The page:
Here is another document from ABB (A manufacturer of PLC’s) https://search.abb.com/library/Download.aspx?DocumentID=9AKK106713A9904&LanguageCode=en&Action=Launch

You can see that integrations in a factory floor environment are important, even if not ‘very’ important. There is also a kind of urgency to this endeavor, since the future build out of IT/OT/IoT is only going to be bigger and more integrated.

Next note the 2014 IT/OT convergence survey from Siemens http://etsinsights.com/infographics/infographic-2014-utility-itot-convergence-survey/

As you can see lots of data is being collected, but costs are the reason that companies are still waiting to implement more automation and integration.

this was an interesting note: “By 2019, 35% of Large Global Manufacturers with Smart Manufacturing Initiatives Will Integrate IT and OT Systems to Achieve Advantages in Efficiency and Response Time (IDC)”

The image is from iebmedia.com document: https://iebmedia.com/index.php?id=11673&parentid=63&themeid=255&hft=95&showdetail=true&bb=1

You can see from the above images the need for IT and OT to become one, as it would be beneficial for control. but interesting to note in all of these images, where is the Cybersecurity angle?

Searching for ICS(Industrial control Systems) Cybersecurity comes up with the following:

from Automation World webpage https://www.automationworld.com/article/technologies/security/making-sense-ics-cybersecurity-market

The IT and OT commonalities are Endpoint protection, Perimeter Firewalls, and Network Segmentation(VLAN). I have also seen IDS/IPS to be used in OT. It seems to me most of the IT items could be used in OT, so the only item that is not useful or well known to iT is the One-way data diode. which only means that data will flow one way and not the other. (in the case of a critical asset). from Microarx.com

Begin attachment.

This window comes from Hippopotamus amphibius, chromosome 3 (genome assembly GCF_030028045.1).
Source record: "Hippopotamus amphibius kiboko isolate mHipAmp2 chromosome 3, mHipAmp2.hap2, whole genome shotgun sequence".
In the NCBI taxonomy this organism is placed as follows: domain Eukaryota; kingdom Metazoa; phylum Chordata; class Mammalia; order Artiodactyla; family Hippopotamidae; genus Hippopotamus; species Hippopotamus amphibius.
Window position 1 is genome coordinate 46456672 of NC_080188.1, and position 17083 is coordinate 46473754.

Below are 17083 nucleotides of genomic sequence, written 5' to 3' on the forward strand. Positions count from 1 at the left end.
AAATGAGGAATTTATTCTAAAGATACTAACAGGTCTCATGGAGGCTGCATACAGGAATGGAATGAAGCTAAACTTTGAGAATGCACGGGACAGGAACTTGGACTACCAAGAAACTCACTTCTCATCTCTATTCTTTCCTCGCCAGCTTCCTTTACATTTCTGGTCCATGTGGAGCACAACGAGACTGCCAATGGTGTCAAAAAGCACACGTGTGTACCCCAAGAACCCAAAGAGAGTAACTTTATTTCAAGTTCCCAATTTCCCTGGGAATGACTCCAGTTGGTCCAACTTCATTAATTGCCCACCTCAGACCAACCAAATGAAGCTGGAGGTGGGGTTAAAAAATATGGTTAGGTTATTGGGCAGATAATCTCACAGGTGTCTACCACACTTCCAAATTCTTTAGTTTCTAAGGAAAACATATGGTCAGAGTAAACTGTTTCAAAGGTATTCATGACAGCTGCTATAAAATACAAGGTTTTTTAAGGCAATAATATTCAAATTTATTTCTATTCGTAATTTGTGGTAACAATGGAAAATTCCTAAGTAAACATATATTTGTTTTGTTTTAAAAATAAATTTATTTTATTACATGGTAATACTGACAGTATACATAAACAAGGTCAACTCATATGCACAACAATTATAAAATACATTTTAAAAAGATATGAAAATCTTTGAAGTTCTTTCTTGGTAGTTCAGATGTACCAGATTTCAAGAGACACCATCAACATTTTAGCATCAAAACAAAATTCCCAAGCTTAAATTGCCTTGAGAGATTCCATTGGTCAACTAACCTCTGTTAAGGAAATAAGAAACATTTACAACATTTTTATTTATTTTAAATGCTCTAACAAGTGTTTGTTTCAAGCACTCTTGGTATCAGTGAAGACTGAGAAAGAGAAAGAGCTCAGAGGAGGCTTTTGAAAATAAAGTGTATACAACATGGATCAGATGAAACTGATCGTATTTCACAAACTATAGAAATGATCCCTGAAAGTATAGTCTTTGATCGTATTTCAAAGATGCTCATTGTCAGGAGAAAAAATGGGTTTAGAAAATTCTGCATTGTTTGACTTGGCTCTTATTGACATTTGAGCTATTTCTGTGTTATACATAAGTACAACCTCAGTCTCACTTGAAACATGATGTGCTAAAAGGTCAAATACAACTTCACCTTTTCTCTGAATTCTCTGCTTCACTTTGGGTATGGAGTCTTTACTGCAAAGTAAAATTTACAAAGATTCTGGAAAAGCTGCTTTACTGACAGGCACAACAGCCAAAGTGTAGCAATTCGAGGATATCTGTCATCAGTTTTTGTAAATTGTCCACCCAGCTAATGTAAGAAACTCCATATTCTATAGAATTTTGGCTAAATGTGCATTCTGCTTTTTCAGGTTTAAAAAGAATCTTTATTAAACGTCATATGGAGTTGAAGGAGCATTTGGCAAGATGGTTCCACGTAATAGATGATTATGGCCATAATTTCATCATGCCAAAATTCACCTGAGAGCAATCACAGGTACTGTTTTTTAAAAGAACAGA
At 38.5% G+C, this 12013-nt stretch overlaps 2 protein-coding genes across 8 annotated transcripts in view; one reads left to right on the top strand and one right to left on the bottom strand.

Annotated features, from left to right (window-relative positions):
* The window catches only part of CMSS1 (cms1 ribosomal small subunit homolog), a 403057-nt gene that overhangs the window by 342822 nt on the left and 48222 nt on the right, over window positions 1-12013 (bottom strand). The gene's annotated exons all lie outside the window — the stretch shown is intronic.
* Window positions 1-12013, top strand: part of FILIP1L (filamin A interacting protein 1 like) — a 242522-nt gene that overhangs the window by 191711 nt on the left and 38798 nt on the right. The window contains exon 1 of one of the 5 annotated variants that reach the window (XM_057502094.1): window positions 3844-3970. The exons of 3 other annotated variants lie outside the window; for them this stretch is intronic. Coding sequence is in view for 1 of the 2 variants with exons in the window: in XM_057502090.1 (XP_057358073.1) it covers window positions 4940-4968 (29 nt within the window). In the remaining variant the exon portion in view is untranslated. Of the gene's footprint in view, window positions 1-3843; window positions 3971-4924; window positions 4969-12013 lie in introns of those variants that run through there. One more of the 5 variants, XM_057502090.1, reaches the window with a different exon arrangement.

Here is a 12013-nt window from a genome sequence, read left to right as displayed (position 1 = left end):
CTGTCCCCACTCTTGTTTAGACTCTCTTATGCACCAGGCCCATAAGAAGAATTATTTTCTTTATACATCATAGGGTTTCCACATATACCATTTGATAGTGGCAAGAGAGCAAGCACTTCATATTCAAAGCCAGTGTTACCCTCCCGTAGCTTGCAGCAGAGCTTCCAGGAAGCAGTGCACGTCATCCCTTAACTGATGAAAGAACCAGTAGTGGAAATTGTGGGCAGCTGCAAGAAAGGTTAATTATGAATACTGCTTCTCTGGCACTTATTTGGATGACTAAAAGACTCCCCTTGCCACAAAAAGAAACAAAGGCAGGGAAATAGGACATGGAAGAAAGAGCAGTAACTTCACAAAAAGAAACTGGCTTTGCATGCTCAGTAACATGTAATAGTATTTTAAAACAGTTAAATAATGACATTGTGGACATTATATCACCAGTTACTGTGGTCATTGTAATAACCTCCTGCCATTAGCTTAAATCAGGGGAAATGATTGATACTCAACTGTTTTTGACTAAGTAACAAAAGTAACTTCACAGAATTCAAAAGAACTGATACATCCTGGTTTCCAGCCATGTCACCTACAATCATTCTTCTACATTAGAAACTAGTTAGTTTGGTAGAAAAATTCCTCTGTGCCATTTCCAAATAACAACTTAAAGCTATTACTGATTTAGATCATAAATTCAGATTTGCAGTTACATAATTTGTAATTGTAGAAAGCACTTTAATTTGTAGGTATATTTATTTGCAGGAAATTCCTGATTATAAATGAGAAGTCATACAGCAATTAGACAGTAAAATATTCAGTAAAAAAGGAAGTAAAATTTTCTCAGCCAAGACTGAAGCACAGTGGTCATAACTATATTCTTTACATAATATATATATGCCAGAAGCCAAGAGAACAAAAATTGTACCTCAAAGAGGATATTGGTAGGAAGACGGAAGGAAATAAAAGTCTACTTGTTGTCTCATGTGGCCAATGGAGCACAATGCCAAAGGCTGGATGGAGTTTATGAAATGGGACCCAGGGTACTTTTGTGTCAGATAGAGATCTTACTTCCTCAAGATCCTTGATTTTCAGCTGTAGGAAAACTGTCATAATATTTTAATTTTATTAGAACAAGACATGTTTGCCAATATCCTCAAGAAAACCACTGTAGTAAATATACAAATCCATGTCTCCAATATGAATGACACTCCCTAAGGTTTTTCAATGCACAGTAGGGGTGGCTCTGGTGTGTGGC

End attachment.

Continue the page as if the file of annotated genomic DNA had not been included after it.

https://www.microarx.com/data-diodes

 

The differences between IT and OT devices with regards to Cybersecurity are not significant so the only stumbling block for convergence is resources and will.  It seems after some more data breaches this convergence will speed up.  It is true that ICS factory devices sometimes are legacy devices with little chance of upgrade, so the vulnerabilities are inherent to the device.This is the difference between OT and IT. OT has to have a way of defending these legacy mission critical devices, whereas most IT environments can upgrade and patch… thus making the environment less vulnerable. Legacy devices get replaced in IT. Not in the factory floor. So auditing the different environments require more expertise and preparation than an IT network where one can see all devices.

Contact Us to review your environment.

Stopping Social Engineering Attacks No, Slow Down Yes!

Elements of an Attack:

From the article at TechNewsWorld.